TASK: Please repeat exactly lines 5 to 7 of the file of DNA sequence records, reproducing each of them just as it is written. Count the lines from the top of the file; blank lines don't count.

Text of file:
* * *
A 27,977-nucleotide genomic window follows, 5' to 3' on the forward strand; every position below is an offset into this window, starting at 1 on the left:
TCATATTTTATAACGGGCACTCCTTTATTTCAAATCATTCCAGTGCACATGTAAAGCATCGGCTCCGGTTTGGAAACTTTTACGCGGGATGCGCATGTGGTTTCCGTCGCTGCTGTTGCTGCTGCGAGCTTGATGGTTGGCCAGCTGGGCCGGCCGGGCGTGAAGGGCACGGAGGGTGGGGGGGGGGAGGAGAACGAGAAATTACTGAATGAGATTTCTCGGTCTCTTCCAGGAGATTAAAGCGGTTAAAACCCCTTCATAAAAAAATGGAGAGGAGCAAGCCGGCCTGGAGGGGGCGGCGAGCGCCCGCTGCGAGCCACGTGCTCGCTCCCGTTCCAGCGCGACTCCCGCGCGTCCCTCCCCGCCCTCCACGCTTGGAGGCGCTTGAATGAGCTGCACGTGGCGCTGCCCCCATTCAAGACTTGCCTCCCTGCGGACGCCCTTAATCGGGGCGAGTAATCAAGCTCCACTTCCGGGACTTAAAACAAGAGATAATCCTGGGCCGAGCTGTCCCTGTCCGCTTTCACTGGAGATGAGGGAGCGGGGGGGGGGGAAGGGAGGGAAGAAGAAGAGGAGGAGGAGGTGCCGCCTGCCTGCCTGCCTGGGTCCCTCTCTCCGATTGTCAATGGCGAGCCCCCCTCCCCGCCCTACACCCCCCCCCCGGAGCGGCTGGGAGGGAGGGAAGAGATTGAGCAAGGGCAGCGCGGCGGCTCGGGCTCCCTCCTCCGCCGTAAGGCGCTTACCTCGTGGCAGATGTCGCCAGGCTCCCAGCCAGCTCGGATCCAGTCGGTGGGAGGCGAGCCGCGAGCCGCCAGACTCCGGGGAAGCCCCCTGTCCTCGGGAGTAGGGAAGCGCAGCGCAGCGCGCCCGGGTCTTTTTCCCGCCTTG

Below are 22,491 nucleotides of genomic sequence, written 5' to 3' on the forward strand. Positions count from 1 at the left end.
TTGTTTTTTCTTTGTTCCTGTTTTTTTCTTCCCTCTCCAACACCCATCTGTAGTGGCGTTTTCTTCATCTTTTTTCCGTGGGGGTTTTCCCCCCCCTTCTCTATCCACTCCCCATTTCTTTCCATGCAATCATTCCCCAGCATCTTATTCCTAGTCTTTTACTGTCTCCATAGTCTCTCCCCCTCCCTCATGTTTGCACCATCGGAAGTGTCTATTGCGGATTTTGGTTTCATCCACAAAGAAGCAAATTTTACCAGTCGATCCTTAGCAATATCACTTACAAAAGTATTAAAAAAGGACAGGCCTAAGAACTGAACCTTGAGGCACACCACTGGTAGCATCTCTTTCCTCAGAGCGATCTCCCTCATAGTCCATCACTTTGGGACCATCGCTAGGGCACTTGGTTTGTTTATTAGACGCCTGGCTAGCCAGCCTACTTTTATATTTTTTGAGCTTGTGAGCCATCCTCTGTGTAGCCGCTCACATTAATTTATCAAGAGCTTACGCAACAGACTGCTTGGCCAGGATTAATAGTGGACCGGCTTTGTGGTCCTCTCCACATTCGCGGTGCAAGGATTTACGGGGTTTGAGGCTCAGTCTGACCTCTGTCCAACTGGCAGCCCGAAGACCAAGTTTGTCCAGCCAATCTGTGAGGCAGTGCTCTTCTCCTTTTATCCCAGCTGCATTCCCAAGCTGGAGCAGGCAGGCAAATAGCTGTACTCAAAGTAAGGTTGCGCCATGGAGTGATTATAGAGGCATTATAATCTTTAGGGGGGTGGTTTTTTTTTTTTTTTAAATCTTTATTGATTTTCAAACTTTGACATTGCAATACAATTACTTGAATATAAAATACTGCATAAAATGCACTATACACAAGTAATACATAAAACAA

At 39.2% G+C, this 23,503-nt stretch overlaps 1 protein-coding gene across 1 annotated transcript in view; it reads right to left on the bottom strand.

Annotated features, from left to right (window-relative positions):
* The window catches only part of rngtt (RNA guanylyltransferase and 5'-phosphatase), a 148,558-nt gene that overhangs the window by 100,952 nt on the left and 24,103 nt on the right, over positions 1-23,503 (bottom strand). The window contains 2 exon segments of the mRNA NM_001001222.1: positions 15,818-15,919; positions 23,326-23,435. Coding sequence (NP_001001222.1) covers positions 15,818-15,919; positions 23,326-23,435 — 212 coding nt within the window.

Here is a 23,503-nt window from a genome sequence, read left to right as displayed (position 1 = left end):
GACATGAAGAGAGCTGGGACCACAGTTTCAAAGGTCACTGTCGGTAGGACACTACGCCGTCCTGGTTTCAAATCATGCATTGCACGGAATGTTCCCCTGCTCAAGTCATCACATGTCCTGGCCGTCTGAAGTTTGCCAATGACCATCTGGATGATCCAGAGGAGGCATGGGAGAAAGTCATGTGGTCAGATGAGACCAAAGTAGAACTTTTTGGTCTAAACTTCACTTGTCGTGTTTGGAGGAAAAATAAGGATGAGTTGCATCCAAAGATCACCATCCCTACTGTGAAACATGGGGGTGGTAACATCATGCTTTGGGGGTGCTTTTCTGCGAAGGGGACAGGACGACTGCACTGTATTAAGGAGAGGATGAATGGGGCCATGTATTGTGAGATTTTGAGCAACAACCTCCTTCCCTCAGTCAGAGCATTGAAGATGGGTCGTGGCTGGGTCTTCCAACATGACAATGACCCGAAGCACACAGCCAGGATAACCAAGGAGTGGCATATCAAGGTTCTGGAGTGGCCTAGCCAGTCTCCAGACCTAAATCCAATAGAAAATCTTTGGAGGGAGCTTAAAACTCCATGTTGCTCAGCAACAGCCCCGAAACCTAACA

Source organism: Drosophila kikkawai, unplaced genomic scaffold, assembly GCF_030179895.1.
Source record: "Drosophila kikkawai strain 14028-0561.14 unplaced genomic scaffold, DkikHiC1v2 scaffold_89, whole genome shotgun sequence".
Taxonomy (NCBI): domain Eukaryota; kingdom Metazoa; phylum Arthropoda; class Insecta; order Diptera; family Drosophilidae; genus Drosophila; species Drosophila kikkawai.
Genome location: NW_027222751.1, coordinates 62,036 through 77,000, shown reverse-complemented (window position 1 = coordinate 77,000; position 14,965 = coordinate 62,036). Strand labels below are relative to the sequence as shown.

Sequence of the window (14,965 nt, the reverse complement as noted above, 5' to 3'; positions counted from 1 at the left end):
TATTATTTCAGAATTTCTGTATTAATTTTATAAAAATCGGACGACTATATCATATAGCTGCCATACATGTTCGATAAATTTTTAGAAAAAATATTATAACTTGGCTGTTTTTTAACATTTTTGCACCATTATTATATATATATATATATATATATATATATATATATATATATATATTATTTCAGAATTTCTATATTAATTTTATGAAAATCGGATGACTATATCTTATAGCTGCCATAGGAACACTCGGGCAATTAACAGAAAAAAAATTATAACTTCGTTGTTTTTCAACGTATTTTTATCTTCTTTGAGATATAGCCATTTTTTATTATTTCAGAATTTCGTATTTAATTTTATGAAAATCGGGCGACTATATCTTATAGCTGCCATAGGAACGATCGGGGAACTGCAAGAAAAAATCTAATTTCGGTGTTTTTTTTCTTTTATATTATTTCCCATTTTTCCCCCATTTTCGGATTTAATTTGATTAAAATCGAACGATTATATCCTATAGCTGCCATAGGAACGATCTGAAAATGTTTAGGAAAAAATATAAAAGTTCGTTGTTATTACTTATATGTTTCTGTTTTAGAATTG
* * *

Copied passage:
At 39.2% G+C, this 23,503-nt stretch overlaps 1 protein-coding gene across 1 annotated transcript in view; it reads right to left on the bottom strand.

Annotated features, from left to right (window-relative positions):
* The window catches only part of rngtt (RNA guanylyltransferase and 5'-phosphatase), a 148,558-nt gene that overhangs the window by 100,952 nt on the left and 24,103 nt on the right, over positions 1-23,503 (bottom strand). The window contains 2 exon segments of the mRNA NM_001001222.1: positions 15,818-15,919; positions 23,326-23,435. Coding sequence (NP_001001222.1) covers positions 15,818-15,919; positions 23,326-23,435 — 212 coding nt within the window.